Glucocorticoid receptor, C/EBP, HNF3, and protein kinase A coordinately activate the glucocorticoid response unit of the carbamoylphosphate synthetase I gene

Vincent M. Christoffels, Thierry Grange, Klaus H. Kaestner, Timothy J. Cole, Gretchen J. Darlington, Colleen M. Croniger, Wouter H. Lamers

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A single far-upstream enhancer is sufficient to confer hepatocyte- specific, glucocorticoid- and cyclic AMP-inducible periportal expression to the carbamoylphosphate synthetase I (CPS) gene. To identify the mechanism of hormone-dependent activation, the composition and function of the enhancer have been analyzed. DNase I protection and gel mobility shift assays revealed the presence of a cyclic AMP response element, a glucocorticoid response element (GRE), and several sites for the liver-enriched transcription factor families HNF3 and C/EBP. The in vivo relevance of the transcription factors interacting with the enhancer in the regulation of CPS expression in the liver was assessed by the analysis of knockout mice. A strong reduction of CPS mRNA levels was observed in glucocorticoid receptor- and C/EBPα- deficient mice, whereas the CPS mRNA was normally expressed in C/EBPβ knockout mice and in HNF3α and -γ double-knockout mice. (The role of HNFβ could not be assessed, because the corresponding knockout mice die at embryonic day 10). In hepatoma cells, most of the activity of the enhancer is contained within a 103-bp fragment, which depends for its activity on the simultaneous occupation of the GRE, HNF3, and C/EBP sites, thus meeting the requirement of a glucocorticoid response unit. In fibroblast-like CHO cells, on the other hand, the GRE in the CPS enhancer does not cooperate with the C/EBP and HNF3 elements in transactivation of the CPS promoter. In both hepatoma and CHO cells, stimulation of expression by cyclic AMP depends mainly on the integrity of the glucocorticoid pathway, demonstrating cross talk between this pathway and the cyclic AMP (protein kinase A) pathway.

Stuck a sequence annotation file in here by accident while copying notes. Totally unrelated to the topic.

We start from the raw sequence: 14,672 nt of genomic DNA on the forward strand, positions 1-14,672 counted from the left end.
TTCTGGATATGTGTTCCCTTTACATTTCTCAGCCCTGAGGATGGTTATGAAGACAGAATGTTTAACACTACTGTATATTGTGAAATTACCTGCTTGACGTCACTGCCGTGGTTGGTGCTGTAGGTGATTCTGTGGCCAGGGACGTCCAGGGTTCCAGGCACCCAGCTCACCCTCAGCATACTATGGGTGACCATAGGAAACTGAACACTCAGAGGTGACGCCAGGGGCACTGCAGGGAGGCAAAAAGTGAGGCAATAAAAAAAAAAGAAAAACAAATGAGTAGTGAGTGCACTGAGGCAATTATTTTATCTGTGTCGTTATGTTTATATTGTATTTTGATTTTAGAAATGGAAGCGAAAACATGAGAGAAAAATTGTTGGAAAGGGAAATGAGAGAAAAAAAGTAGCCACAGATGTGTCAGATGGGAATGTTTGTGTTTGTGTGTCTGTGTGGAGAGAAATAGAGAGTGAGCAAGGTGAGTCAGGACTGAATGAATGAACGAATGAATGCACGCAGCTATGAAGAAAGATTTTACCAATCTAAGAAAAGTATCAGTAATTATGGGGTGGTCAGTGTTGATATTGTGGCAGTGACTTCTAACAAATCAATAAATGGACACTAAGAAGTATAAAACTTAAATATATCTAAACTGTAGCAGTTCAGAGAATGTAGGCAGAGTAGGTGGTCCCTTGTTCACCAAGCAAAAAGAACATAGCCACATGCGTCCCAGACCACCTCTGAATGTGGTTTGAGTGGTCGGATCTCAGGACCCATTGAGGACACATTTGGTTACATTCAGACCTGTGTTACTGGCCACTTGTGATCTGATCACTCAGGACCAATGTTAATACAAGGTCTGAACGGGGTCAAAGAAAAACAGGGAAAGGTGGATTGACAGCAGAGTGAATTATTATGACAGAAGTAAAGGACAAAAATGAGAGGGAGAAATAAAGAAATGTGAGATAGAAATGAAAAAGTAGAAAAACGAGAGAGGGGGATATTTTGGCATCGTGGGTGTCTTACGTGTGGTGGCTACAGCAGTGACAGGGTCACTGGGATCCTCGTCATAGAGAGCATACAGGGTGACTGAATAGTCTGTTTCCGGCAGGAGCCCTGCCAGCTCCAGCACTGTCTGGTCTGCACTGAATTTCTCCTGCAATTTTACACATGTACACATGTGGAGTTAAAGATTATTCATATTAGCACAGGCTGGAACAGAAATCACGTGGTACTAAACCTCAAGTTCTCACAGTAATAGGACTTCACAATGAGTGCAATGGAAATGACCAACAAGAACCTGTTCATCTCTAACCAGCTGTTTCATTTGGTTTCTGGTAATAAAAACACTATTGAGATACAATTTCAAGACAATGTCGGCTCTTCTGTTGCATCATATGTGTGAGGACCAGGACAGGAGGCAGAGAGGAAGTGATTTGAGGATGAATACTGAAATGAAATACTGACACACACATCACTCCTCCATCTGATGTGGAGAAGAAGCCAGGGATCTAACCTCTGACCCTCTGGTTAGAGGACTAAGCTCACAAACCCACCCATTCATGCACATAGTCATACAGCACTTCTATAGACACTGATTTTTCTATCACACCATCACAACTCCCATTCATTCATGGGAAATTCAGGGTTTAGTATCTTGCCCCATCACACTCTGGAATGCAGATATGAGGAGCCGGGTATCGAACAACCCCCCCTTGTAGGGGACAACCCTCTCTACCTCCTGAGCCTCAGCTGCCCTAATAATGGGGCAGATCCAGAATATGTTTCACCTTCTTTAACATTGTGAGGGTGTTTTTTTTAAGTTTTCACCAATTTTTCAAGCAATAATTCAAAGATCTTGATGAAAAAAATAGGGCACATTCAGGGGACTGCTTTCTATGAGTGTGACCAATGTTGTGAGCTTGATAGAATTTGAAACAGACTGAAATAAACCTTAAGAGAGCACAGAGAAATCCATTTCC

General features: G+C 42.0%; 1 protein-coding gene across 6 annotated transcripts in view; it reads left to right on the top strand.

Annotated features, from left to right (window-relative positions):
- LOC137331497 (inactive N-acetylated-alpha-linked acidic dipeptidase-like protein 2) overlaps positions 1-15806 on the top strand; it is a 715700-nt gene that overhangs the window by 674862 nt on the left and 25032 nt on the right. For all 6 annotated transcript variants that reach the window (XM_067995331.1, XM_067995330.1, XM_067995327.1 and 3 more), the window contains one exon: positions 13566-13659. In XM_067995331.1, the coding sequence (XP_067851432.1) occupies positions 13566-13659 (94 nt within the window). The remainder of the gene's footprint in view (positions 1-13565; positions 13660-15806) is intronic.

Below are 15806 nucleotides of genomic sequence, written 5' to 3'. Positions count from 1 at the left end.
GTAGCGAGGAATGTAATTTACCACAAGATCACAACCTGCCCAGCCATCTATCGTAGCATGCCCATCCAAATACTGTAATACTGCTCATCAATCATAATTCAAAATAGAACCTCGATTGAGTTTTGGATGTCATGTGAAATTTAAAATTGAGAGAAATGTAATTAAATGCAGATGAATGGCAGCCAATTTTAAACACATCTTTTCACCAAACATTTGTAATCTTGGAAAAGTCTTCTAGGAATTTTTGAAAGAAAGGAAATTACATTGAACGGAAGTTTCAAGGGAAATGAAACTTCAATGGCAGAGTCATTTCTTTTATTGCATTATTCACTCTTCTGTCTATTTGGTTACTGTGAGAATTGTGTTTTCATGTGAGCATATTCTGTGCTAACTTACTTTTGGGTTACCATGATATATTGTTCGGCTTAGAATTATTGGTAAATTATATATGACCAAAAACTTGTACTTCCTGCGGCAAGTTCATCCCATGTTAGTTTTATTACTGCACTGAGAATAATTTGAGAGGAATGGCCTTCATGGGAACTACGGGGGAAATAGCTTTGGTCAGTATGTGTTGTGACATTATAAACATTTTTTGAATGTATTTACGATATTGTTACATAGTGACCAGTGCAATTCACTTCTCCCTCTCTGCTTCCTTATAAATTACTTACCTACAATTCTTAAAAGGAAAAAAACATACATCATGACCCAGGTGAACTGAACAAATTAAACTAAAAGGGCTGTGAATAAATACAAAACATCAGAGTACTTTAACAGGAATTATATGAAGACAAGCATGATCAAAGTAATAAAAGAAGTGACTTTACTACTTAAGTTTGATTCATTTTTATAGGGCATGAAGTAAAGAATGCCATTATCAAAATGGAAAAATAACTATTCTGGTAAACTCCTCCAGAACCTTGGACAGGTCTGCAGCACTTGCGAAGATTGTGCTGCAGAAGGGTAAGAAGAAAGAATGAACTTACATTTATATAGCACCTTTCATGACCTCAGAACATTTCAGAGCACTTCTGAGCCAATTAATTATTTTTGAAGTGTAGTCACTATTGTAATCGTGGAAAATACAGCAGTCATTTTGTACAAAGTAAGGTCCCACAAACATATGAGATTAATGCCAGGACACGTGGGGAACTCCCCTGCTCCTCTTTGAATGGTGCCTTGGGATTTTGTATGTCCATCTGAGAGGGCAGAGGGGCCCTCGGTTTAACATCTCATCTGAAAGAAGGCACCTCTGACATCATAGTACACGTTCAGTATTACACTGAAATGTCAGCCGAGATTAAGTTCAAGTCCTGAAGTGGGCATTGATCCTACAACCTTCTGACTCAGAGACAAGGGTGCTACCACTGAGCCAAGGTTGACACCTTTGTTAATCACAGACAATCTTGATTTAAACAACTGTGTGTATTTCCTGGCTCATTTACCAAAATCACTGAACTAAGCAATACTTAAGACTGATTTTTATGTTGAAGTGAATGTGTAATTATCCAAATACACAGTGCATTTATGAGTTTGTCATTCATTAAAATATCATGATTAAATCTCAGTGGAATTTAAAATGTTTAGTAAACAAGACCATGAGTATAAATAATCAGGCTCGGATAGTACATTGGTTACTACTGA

Original languageEnglish
Pages (from-to)6305-6315
Number of pages11
JournalMolecular and Cellular Biology
Issue number11
Publication statusPublished - 1998
Externally publishedYes

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